Book Chapter Details
Mandatory Fields
Murphy, M., Dempsey, M. & Halton, C;
2010 April
A Handbook of Reflection and Reflective Inquiry
Reflective Inquiry in Professional Social Work Education Chapter in Lyons, N. (Editor)
New York
Optional Fields
Reflective engagement Scaffolding learning Social work education Reflective practice Assessment challenges
One of the central preoccupations of social workers is the increasing bureaucratisation of the profession. As Saltiel (2003) notes, a theme emerging from his research was the importance of social workers being able to exercise autonomous judgement rather than acting in accordance with management imperatives. “ The tension between this managerialism on the one hand and, on the other, the practitioners’ skills of flexibility and creativity whereby new knowledge for practice was being created, seemed to me to be at the heart of practice ” (p. 109). Managerialist and technicist approaches to practice contribute to a climate where professional activity is challenged and monitored (Healy 2005). This engenders an approach to the work that emphasises defensive practice, which at times seems to value adherence to practice protocols at the expense of professional creativity. The tension between professionalism and bureaucratisation in agencies has given a new impetus for reflection in social work education.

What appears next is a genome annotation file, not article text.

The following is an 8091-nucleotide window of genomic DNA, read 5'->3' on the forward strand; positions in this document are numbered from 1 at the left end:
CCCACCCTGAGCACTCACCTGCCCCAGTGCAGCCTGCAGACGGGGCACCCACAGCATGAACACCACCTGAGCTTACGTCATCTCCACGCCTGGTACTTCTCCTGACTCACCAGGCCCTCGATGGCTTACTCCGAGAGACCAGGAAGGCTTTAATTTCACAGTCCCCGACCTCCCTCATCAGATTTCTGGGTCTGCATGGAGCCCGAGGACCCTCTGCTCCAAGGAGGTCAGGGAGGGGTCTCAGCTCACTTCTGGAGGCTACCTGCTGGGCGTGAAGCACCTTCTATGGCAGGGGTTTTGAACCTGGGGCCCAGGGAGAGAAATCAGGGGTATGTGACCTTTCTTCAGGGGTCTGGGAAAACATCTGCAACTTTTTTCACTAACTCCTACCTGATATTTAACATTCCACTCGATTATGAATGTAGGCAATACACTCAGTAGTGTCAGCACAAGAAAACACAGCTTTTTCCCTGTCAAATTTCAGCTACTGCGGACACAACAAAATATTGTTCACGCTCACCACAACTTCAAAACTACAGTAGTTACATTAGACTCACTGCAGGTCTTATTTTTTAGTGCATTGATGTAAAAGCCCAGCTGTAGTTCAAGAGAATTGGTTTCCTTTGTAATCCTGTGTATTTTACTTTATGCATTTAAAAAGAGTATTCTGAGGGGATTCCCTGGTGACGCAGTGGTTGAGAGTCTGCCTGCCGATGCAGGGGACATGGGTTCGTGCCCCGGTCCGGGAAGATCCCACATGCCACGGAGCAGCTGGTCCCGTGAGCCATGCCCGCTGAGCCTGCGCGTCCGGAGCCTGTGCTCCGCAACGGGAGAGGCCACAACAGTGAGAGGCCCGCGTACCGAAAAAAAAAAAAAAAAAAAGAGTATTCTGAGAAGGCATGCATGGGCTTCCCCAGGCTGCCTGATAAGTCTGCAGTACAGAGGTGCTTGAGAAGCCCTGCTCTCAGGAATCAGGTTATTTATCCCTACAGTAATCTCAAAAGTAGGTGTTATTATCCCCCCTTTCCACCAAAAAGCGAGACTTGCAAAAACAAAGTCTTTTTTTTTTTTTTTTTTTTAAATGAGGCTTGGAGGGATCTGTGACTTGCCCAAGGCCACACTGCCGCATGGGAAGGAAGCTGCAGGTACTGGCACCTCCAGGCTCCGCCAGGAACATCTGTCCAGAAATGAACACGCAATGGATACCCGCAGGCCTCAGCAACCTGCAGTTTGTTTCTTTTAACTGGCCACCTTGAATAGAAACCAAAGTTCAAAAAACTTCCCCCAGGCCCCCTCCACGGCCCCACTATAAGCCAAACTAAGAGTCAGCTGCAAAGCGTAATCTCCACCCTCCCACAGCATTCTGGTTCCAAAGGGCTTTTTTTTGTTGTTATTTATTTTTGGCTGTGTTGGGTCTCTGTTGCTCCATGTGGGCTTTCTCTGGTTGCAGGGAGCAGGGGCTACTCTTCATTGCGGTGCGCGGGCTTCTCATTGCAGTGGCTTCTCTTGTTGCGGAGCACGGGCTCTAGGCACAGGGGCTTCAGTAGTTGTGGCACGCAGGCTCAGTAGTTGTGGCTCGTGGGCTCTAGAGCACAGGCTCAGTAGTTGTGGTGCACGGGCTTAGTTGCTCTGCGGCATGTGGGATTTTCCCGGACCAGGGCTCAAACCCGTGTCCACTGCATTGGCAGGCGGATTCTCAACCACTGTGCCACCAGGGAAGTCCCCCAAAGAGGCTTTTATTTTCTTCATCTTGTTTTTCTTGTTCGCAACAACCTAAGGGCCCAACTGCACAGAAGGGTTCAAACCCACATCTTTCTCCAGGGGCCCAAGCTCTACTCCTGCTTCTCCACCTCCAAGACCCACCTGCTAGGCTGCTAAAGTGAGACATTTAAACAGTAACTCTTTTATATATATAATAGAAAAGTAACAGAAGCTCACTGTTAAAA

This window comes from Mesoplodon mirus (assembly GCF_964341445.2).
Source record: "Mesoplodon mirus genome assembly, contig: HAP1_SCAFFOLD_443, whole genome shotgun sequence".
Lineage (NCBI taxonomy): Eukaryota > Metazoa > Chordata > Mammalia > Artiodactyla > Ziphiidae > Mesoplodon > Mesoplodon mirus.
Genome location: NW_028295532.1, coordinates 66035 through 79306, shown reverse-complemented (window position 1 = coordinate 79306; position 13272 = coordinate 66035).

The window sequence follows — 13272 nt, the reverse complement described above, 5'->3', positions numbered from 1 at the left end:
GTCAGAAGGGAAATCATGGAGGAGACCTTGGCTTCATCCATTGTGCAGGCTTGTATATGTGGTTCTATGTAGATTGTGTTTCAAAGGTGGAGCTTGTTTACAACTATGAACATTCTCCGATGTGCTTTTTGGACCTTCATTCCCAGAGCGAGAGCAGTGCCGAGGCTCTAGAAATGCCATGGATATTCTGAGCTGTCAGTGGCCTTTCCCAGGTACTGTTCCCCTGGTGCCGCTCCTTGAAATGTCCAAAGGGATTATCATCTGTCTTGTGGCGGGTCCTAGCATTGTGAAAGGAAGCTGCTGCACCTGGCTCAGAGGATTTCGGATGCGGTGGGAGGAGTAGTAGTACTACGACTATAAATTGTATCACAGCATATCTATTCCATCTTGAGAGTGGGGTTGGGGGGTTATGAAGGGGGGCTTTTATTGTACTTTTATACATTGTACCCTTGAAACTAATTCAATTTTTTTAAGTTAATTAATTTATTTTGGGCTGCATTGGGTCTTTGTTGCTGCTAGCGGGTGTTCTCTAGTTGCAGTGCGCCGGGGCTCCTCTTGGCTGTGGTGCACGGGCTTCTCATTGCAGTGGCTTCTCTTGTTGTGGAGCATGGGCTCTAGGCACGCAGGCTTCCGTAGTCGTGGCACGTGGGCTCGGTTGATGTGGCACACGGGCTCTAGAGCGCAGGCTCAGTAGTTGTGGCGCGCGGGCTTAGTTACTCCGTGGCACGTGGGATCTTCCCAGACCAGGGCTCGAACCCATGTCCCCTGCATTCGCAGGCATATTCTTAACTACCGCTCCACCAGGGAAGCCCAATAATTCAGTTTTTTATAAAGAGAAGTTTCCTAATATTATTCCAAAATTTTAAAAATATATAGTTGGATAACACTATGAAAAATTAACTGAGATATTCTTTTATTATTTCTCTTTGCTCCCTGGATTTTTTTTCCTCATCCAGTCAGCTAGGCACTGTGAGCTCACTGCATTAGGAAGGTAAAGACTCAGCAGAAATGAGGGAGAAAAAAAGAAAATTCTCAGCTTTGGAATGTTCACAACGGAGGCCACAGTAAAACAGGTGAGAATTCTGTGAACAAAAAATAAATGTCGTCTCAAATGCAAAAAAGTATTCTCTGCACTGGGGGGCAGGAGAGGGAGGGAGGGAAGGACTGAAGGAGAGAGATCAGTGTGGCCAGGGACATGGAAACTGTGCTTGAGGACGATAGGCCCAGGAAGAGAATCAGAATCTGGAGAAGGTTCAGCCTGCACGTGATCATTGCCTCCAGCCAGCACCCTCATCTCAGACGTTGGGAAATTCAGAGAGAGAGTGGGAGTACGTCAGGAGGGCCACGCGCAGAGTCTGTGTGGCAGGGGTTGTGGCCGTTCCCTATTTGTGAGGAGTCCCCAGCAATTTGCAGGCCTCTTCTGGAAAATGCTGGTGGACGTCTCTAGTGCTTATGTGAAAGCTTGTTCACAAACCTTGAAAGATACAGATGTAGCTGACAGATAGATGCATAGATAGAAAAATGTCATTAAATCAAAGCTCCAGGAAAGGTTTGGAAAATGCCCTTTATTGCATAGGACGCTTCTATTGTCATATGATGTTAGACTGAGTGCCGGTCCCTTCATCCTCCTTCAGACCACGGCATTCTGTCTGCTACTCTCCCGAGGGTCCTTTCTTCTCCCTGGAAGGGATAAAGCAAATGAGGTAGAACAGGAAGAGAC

Nona Lyons
Grant Details